Tennessee becomes 8th state to enact comprehensive privacy law

On Thursday, May 11, Gov. Bill Lee (R) signed into law the Tennessee Information Protection Act. The new TIPA follows the recent enactment of data privacy laws in Iowa and Indiana. The other states with data privacy laws are California, Colorado, Connecticut, Utah, and Virginia.

The Tennessee law will take effect July 1, 2025. It applies to businesses that produce products or services targeting Tennessee residents and that

  • Exceed $25 million in revenue.
  • Control or process personal information of at least 25,000 consumers and either (1) derive more than 50 percent of gross revenue from the sale of personal information, or (2) during a calendar year, control or process personal information of at least 175,000 consumers.

Tennessee’s new privacy law generally follows the same framework in the other seven state laws, but it has some unique characteristics. Here are the highlights:

Consumer rights. The TIPA grants consumers rights of

  • Access
  • Deletion
  • Data portability
  • Opting out of the sale of their personal information as well as the processing of their personal information for targeted advertising and profiling purposes.

Similar to Virginia, Colorado, Connecticut, Iowa, and Indiana, Tennessee also allows consumers to appeal a controller’s denial of a consumer data rights request.

Data Protection Impact Assessment. Joining California, Virginia, Colorado, Connecticut, and Indiana, Tennessee will require controllers to conduct and document data protection assessments for certain processing activities. Generally, a controller will be required to conduct a data protection impact assessment for processing activities that involve targeted advertising, the sale of personal information, profiling, or sensitive data; or that present a heightened risk of harm to consumers.

Voluntary Privacy Program as an Affirmative Defense. One unique feature of the TIPA is that it will allow controllers and processors to assert an affirmative defense to a claim alleging violations of the law. Businesses will be entitled to the defense if they create, maintain, and comply with a written privacy policy that “reasonably conforms” to the National Institute of Standards Technology privacy framework or other documented policies, standards, and procedures designed to safeguard consumer privacy. The privacy policy must be updated to reasonably conform with a subsequent revision to the NIST or comparable privacy framework within two years of the publication of the revision. In assessing whether a voluntary privacy program is appropriate in scale and scope, the TIPA provides for consideration of the size and complexity of the business, the nature and scope of the activities of the controller or processor, the sensitivity of the personal information processed, the cost and availability of tools to improve privacy protections and data governance, and compliance with a comparable state or federal law.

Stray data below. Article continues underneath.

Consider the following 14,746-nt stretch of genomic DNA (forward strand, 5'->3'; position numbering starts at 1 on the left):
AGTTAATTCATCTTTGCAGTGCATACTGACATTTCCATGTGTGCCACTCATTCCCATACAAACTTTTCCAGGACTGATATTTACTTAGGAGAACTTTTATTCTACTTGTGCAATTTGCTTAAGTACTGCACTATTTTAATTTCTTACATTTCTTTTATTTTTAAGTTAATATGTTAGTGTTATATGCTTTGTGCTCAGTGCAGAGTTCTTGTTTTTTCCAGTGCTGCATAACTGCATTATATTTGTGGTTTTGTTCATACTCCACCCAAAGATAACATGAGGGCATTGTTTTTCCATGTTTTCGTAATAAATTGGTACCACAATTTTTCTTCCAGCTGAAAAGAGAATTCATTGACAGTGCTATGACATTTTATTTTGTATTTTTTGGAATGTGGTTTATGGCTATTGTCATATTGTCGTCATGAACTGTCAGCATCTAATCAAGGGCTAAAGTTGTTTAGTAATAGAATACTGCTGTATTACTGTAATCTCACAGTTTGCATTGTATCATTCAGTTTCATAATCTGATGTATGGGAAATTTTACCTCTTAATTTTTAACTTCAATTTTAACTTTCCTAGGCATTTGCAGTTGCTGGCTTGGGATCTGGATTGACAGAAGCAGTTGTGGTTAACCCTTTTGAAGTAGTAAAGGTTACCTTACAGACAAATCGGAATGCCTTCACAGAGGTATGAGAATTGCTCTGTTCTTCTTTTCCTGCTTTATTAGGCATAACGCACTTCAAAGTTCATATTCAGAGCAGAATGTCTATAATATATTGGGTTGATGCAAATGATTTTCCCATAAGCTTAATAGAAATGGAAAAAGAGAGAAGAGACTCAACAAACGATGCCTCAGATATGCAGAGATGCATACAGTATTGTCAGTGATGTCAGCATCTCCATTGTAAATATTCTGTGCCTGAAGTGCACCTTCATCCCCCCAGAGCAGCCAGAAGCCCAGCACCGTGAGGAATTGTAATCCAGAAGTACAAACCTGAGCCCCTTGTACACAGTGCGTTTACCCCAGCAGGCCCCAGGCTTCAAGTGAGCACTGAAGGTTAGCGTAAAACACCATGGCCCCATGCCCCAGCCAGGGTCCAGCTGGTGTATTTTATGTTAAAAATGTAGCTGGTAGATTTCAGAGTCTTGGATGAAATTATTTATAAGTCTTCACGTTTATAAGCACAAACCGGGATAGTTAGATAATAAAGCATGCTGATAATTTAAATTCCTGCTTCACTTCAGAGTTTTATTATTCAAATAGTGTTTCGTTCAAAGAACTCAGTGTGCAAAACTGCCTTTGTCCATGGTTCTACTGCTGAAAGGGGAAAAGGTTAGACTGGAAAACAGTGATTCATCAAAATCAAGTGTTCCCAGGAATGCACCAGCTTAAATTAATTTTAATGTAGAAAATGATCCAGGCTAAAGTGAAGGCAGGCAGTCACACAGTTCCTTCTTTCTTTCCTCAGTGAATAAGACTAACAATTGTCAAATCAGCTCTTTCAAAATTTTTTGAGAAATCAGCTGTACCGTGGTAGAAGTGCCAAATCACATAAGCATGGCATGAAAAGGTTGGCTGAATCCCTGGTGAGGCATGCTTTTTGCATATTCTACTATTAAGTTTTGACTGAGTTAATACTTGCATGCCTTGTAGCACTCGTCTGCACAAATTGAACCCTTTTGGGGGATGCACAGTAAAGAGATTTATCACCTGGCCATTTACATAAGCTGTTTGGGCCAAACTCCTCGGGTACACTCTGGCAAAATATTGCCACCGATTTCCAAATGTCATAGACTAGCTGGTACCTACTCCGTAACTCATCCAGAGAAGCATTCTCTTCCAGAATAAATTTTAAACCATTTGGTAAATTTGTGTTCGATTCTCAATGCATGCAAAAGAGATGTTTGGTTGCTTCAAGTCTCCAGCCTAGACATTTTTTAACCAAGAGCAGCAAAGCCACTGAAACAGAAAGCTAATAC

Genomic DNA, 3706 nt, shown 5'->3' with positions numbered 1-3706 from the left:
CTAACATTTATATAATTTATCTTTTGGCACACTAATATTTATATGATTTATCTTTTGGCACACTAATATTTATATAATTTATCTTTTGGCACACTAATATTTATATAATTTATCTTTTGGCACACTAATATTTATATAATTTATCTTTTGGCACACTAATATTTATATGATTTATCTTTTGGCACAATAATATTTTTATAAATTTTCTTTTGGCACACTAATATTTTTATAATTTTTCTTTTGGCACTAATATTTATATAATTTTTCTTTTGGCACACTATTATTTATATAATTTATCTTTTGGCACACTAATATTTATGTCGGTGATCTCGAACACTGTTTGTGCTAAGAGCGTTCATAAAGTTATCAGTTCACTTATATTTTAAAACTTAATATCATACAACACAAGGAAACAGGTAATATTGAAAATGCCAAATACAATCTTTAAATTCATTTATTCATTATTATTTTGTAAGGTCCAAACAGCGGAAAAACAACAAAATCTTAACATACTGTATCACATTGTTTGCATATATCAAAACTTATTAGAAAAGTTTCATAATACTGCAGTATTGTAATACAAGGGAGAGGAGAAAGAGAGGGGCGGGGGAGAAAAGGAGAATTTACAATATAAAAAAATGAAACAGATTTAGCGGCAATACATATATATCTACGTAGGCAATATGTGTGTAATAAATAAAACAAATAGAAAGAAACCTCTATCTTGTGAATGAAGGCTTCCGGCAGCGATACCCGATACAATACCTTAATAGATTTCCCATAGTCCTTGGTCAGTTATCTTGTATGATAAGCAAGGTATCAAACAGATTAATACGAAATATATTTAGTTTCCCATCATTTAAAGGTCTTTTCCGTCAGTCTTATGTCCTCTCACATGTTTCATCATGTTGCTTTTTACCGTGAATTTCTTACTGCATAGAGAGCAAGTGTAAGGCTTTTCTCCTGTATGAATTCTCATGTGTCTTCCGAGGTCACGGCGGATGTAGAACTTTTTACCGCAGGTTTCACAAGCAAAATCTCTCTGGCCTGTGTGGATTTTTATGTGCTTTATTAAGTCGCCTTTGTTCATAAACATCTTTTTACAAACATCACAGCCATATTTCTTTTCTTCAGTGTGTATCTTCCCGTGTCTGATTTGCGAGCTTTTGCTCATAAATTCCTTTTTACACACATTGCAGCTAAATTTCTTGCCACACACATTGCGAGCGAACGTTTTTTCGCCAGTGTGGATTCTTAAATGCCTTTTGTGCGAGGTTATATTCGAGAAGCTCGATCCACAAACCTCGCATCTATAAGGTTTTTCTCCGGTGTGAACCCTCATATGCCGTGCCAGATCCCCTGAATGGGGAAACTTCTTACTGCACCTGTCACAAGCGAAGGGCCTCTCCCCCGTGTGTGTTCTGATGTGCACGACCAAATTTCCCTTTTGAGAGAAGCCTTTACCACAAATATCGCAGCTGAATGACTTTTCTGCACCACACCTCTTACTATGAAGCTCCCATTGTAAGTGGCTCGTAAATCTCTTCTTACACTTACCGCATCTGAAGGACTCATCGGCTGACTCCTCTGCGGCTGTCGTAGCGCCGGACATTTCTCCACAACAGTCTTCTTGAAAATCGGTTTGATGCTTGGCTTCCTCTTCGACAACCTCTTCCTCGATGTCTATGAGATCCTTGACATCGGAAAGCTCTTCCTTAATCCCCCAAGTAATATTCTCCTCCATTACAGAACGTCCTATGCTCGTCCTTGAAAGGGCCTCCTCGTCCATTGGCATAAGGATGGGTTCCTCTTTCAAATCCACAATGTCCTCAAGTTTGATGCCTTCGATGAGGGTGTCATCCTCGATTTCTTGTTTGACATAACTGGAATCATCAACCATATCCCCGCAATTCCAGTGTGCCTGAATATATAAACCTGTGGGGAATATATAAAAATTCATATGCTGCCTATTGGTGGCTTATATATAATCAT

Right to cure. Under the TIPA, the Tennessee attorney general must provide a controller or processor 60-days’ written notice before initiating an enforcement action. A controller or processor can cure the noticed violations during that 60-day period and provide a written statement that the alleged violations have been cured and that no such further violations will occur. Although this 60-day cure period is longer than the 30-day periods provided by the statutes in Indiana, Utah, and Virginia, Iowa’s cure period of 90 days remains the longest.

Exemption for Insurance Companies and Producers. As with many of its counterparts, the TIPA also contains both entity-level and data type exemptions. One exemption that is distinct to the TIPA is for insurance companies and producers licensed under Tennessee law. An insurance “producer” is “a person required to be licensed under the laws of this state to sell, solicit, or negotiate insurance.”

Private right of action. There is no private right of action under the new Tennessee law. So far, California’s privacy law is the only one that allows lawsuits for alleged violations.

The Constangy Cyber Team assists businesses of all sizes and industries with implementing necessary updates to their privacy and compliance programs to address these complex and evolving regulatory requirements. If you would like additional information on how to prepare your organization, please contact us at cyber@constangy.com.

  • Carolyn C. Ho

    Carolyn is a member of the Constangy Cyber Team and is based in New York. She assists clients with the development and implementation of comprehensive data security and privacy compliance programs in accordance with federal, state ...

The Constangy Cyber Advisor posts regular updates on legislative developments, data privacy, and information security trends. Our blog posts are informed through the Constangy Cyber Team's experience managing thousands of data breaches, providing robust compliance advisory services, and consultation on complex data privacy and security litigation. 


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